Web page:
Benign Essential Tremor

If you believe there is no association between Benign Essential Tremor and Parkinson’s disease, consider this.

Mayo Clinic documents the following in its 45-year study of essential tremor (Rajput, AH et al., Essential tremor in Rochester, Minnesota: A 45-year study. Journal of Neurology, Neurosurgery, and Psychiatry 1984;47:466-470)

A strong association between essential tremor and Parkinson’s disease was reported by Hornabrook and Nagurney. They noted that the risk of developing Parkinson’s disease was 35 times higher in those patients who had essential tremor as contrasted to those who did not. Barbeau and Pourcher have reported a strong family history of essential tremor in those Parkinsonian patients whose disease began at a relatively young age.

There is a subgroup of individuals where clinical differentiation between benign essential tremor and early-onset Parkinson’s disease is not possible. Even if it were possible to diagnose an ultra-early Parkinson’s disease, there was nothing medicine had to offer until the Parkinson’s disease progressed to the point of needing drug intervention. This treatment was held off as long as possible since the drugs had side effects and did nothing to change the course of Parkinson’s disease.

As noted in a paper published this year,

“Parkinson’s disease is associated with the depletion of serotonin, dopamine, norepinephrine, epinephrine, thiols (homocysteine, L-methionine, S-adenosyl-L-methionine, S-adenosyl-homocysteine, cystathione, L-cysteine, and glu­tathione), L-tyrosine, and L-tryptophan, and these depletions represent relative nutritional deficiencies (RNDs) where sys­temic nutritional synthesis requirements cannot be achieved on a normal or optimal diet.” (Hinz, M. et al., The Parkinson’s disease death rate: carbidopa and vitamin B6. Clinical Pharmacology: Advances and Applications 2014:6 161–169, see attached.)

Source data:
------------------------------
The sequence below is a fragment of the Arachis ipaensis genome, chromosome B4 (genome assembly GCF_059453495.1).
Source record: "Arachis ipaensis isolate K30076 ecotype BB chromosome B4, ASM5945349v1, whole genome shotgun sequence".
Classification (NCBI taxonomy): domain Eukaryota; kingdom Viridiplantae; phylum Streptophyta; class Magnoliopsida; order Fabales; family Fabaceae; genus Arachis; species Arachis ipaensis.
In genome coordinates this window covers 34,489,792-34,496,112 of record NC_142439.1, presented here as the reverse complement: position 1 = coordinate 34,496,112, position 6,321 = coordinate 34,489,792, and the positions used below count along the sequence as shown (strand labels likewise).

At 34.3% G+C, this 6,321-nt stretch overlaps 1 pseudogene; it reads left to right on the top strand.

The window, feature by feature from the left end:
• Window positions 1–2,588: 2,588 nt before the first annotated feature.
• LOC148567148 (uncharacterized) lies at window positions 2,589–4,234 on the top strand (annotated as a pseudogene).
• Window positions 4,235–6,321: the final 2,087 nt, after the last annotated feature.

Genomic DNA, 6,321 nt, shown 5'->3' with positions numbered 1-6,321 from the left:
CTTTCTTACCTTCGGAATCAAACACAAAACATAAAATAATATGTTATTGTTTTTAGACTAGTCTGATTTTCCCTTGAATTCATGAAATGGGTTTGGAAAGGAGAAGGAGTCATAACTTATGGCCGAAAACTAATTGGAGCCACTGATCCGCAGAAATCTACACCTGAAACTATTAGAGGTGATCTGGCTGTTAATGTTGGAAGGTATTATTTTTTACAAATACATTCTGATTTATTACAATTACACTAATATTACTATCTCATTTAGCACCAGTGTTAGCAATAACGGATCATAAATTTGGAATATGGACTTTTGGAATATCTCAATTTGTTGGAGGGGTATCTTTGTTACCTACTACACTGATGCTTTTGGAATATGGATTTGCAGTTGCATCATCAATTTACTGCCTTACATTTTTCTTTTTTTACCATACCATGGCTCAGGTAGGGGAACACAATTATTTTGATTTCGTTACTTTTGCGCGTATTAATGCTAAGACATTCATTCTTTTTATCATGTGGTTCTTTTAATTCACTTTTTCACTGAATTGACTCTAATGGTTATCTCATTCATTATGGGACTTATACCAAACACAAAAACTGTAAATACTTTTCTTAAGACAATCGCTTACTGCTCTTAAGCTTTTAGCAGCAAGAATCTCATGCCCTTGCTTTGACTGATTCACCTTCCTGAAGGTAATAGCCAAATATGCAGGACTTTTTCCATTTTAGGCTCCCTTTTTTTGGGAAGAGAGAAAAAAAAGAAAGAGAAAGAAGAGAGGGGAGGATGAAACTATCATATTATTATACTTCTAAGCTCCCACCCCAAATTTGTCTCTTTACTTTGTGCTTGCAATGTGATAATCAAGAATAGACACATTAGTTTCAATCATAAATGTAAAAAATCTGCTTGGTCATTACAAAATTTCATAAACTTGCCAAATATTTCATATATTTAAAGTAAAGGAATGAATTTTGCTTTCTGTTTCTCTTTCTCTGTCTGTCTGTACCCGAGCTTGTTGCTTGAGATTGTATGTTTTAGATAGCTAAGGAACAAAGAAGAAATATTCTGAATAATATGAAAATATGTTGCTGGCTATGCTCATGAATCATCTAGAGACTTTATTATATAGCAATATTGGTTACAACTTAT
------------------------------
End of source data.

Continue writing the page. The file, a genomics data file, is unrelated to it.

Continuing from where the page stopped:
Contrary to the Mayo Clinic assertion, if there is neurological dopamine damage, a “dopamine challenge” will be positive. This is an effective tool for objectively sorting out which person have benign essential tremor and which have ultra-early Parkinson’s disease that does not have the intensity of symptoms required for diagnosis.

All of the ultra-early Parkinson’s disease individuals need to be fully stabilized on the amino acids as soon as possible. Refer to the list of substances (found two paragraphs above) that become depleted during the course of Parkinson’s disease. Depletion of each one of these substances represents a relative nutritional deficiency since their restoration to optimal levels requires administration of nutrients in amounts that are greater than can be attained on an ideal diet.

Proper nutritional management (without drugs since drugs cause long-term deterioration) of the person suffering with Parkinson’s disease prevents the numerous nutritional collapses which most physicians confuse with progression of the disease.

These substances are already deficient in ultra-early stage of Parkinson’s disease. Every day that the nutritional deficiency is allowed to progress without proper management is another day where overall function will move a little further from optimal.

All of the problems associated with Parkinson’s disease are the result of Relative Nutritional Deficiencies (RND). Drugs deplete nutrients so they are not an appropriate management choice. At Brain and Body Wellness Center we manage Relative Nutritional Deficiencies without prescription drugs.

To find out how we can help you, please contact our office at 972-248-0780

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